Jamolay, hand controls are a new trick this old dog probably couldn't learn. I've driven without them all my driving life. But I appreciate the suggestion. It's funny, my 328xi accelerator is a bit of reach but easier to actually depress.

I couldn't agree with you more about the RWD. The car handled about the same as my AWD 328 and I'm told that it has stability that will serve well in the snow. But I'm skeptical about the winter driving. My old Mercedes was RWD and was an outright hazard on slippery roads. In fact my wife refused to buy a mini-van until she found the only AWD one out there, the Toyota Sienna.


Matt, 328xi owner
 

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Yes, it is true that the accelerator is a bit firmer than in other BMW models. And when you switch to EcoPro, it becomes even firmer, sometimes uncomfortably so. The car is purposely trying to restrict you from accelerating quickly as that drains the battery faster.

I know exactly what you are talking about. Sometimes when you take off it feels like there's some tension in the accelerator. However, what I've found after much driving is that once you're on the road and moving about it doesn't seem to constantly give you that tension. It's like if you "break past" that it realizes that you do want to get going.

The car currently always defaults to Comfort mode when you first start up. I can only imagine they will allow the default setting to change through a software update. However, for people first experiencing the car, it definitely makes sense that they try it in Comfort mode so that they get a sense of the regenerative braking concept, before experiencing EcoPro, let alone EcoPro+ which are definitely a departure from what people are used to.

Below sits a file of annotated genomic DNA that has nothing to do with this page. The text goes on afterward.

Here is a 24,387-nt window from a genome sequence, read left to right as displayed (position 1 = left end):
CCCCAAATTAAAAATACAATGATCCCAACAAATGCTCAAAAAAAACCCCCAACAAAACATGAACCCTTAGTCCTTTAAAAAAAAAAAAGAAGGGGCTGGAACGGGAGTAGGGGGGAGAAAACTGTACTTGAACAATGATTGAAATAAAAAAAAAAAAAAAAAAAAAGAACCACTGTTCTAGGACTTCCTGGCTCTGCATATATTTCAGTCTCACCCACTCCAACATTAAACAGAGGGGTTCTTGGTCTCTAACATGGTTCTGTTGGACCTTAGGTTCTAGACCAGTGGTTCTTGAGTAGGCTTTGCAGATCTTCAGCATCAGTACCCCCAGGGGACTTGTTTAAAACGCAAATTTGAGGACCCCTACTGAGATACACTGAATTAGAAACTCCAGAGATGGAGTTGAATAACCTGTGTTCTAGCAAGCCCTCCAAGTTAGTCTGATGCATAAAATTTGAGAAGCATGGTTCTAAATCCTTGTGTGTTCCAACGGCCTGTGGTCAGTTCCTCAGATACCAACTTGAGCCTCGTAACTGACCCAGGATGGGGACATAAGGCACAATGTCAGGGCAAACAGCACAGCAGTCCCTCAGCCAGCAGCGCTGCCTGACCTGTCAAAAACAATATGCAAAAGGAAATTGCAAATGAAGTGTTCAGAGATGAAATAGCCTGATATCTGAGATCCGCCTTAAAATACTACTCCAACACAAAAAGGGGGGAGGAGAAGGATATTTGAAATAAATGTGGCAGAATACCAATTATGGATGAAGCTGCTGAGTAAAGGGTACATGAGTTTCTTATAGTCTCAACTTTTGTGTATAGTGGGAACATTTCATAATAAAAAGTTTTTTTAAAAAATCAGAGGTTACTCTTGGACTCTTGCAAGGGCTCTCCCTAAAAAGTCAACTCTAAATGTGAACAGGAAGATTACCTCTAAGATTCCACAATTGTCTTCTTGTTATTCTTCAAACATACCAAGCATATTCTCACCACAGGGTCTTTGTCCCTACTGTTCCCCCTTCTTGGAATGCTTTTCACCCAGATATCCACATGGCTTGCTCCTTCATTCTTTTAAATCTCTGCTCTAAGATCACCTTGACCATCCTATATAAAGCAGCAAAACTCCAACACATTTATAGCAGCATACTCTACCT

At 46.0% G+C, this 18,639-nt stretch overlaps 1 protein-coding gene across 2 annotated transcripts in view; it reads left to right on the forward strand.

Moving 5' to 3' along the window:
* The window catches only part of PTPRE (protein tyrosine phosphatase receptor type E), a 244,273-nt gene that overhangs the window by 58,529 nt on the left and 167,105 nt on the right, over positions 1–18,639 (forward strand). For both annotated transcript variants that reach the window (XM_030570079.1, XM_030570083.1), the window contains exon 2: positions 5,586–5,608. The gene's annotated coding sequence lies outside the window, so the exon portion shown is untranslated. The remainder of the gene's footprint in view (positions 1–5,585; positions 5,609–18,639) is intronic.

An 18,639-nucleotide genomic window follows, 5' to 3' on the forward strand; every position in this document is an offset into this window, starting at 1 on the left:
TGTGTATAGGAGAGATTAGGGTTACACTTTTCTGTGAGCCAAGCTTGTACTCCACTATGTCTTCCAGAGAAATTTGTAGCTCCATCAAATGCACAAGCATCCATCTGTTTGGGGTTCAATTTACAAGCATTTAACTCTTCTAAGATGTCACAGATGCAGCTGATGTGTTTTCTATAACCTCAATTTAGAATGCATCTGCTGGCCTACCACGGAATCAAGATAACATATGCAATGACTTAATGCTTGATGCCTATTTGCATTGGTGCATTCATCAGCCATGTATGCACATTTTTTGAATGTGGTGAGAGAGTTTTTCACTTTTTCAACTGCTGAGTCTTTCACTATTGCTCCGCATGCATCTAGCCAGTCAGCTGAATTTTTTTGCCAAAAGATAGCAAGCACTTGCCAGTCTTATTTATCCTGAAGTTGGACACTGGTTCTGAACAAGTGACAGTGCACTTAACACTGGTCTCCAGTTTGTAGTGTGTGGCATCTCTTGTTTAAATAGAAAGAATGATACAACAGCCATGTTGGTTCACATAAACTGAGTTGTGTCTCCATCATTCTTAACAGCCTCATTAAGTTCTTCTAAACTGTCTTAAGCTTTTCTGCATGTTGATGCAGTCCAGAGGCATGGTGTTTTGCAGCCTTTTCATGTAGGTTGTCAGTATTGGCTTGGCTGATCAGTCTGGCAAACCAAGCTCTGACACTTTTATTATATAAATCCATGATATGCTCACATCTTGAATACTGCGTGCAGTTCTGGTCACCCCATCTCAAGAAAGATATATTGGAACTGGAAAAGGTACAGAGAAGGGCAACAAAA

I think if you have a chance to do some extended driving you'll notice the change.
 

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i3 Driver
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Discussion Starter · #5 ·
Apollner! I think you nailed it! The vehicle WAS in Eco-pro mode. If I had known that the different modes effect the accelerator I would have asked to do part of the test drive in comfort mode.

This test drive was part of a "sales event" and I'm guessing they were trying to preserve battery -- not good to have the thing shut down on the road during a test drive.

I complained to the "client advisor" about the stiffness of the pedal. I think she's still in learning mode herself or she might have suggested a block or two in comfort mode.

One other odd thing was I could've sworn I heard them say these were European, not American models that we were test driving. Strange.


Matt, 328xi owner
 

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E30,840i,F80 M3comp,640GT
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One other odd thing was I could've sworn I heard them say these were European, not American models that we were test driving. Strange.

Matt, 328xi owner
They were Euro models. The traveling test drive models are European models (note the sunroofs that aren't present on the US models) but the accelerator action should be the same, no?